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John Pell (1611-1685) and His Correspondence with Sir Charles CavendishThe Mental World of an Early Modern Mathematician$
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Noel Malcolm and Jacqueline Stedall

Print publication date: 2004

Print ISBN-13: 9780198564843

Published to Oxford Scholarship Online: September 2007

DOI: 10.1093/acprof:oso/9780198564843.001.0001

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Textual introduction

Textual introduction

Chapter:
(p.330) (p.331) Textual introduction
Source:
John Pell (1611-1685) and His Correspondence with Sir Charles Cavendish
Author(s):

Noel Malcolm (Contributor Webpage)

Publisher:
Oxford University Press
DOI:10.1093/acprof:oso/9780198564843.003.0010

An overview of John Pell's correspondence with Sir Charles Cavendish is presented here. These documents survived in such a near-complete state due to the methodical nature of John Pell, who preserved not only the letters he received from Cavendish but also his own drafts. The letters from Cavendish pose no textual problems. Cavendish wrote in a fairly large and regular italic hand; his spelling may occasionally give pause to modern readers (‘on’ for ‘one’, for example), but most will find that they adjust to it quickly. Pell's drafts are a little more problematic. His handwriting is generally legible, but some of these drafts are very rough, with frequent crossings-out and interlineations; sometimes a whole section written elsewhere on the page is marked for insertion at a particular point. Editorial interventions, and the recording of information about the text in the text itself, are presented in square brackets. A standardized order has been used for presenting the material in these letters. If the date or address is given at the head of the letter in the manuscript, it is silently transposed to fit this ordering: salutation; text of letter; valediction; place and date of writing; postscript; address; any annotation by Pell; any later annotation; enclosure.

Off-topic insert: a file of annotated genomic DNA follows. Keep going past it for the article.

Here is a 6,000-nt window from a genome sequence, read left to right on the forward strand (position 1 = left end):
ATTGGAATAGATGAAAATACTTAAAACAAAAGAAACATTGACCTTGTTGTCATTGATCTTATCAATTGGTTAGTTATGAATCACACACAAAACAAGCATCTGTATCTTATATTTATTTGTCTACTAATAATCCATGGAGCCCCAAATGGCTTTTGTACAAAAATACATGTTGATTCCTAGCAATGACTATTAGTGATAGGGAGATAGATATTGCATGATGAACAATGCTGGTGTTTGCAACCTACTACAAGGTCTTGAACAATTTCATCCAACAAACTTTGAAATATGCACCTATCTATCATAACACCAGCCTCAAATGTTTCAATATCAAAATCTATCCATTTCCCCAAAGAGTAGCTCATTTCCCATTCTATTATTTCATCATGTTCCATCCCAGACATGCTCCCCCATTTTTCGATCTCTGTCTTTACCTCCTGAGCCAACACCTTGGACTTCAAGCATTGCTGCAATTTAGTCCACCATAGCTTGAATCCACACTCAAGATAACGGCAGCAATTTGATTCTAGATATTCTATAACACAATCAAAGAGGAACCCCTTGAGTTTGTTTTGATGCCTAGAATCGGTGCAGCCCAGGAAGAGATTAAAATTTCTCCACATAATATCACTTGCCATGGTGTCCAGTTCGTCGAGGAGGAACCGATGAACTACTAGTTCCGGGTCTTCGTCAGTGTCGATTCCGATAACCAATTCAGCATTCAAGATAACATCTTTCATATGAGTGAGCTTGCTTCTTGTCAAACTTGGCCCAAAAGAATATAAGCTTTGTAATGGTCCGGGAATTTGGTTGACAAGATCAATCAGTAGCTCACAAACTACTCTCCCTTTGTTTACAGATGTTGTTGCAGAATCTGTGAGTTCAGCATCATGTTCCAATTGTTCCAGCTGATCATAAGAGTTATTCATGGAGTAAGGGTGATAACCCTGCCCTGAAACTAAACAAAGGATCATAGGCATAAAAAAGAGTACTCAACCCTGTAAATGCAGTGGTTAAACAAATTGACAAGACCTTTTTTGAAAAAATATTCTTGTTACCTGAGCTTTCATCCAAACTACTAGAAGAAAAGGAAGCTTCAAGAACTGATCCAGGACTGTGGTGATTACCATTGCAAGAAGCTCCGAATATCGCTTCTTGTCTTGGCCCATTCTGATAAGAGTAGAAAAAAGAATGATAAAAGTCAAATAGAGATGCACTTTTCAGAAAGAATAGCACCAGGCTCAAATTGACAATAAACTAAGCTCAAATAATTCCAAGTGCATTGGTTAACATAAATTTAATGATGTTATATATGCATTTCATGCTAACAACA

Keywords:   Sir Charles Cavendish, correspondence, letters

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